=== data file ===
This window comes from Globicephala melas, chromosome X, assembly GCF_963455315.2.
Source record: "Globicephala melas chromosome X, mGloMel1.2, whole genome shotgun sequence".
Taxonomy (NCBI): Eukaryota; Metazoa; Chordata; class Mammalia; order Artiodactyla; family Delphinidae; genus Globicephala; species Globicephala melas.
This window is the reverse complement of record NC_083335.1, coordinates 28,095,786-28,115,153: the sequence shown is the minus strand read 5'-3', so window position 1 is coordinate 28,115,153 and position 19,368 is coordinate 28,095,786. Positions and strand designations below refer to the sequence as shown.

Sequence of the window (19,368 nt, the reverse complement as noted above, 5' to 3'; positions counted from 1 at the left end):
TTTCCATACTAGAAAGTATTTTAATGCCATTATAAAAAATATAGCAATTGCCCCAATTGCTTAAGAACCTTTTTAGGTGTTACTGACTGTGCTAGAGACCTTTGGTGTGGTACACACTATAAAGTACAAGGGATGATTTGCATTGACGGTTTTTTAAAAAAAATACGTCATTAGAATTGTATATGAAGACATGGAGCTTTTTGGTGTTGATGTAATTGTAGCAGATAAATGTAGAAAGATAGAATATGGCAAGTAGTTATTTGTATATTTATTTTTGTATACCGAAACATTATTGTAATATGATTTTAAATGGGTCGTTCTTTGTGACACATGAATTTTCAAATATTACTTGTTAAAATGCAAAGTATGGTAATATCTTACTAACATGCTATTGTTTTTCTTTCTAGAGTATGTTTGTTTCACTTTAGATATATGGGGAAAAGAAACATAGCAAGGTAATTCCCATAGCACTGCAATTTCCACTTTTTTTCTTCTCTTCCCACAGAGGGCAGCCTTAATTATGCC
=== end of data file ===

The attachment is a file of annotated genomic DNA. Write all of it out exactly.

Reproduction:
This window comes from Globicephala melas, chromosome X, assembly GCF_963455315.2.
Source record: "Globicephala melas chromosome X, mGloMel1.2, whole genome shotgun sequence".
Taxonomy (NCBI): Eukaryota; Metazoa; Chordata; class Mammalia; order Artiodactyla; family Delphinidae; genus Globicephala; species Globicephala melas.
This window is the reverse complement of record NC_083335.1, coordinates 28,095,786-28,115,153: the sequence shown is the minus strand read 5'-3', so window position 1 is coordinate 28,115,153 and position 19,368 is coordinate 28,095,786. Positions and strand designations below refer to the sequence as shown.

Sequence of the window (19,368 nt, the reverse complement as noted above, 5' to 3'; positions counted from 1 at the left end):
TTTCCATACTAGAAAGTATTTTAATGCCATTATAAAAAATATAGCAATTGCCCCAATTGCTTAAGAACCTTTTTAGGTGTTACTGACTGTGCTAGAGACCTTTGGTGTGGTACACACTATAAAGTACAAGGGATGATTTGCATTGACGGTTTTTTAAAAAAAATACGTCATTAGAATTGTATATGAAGACATGGAGCTTTTTGGTGTTGATGTAATTGTAGCAGATAAATGTAGAAAGATAGAATATGGCAAGTAGTTATTTGTATATTTATTTTTGTATACCGAAACATTATTGTAATATGATTTTAAATGGGTCGTTCTTTGTGACACATGAATTTTCAAATATTACTTGTTAAAATGCAAAGTATGGTAATATCTTACTAACATGCTATTGTTTTTCTTTCTAGAGTATGTTTGTTTCACTTTAGATATATGGGGAAAAGAAACATAGCAAGGTAATTCCCATAGCACTGCAATTTCCACTTTTTTTCTTCTCTTCCCACAGAGGGCAGCCTTAATTATGCC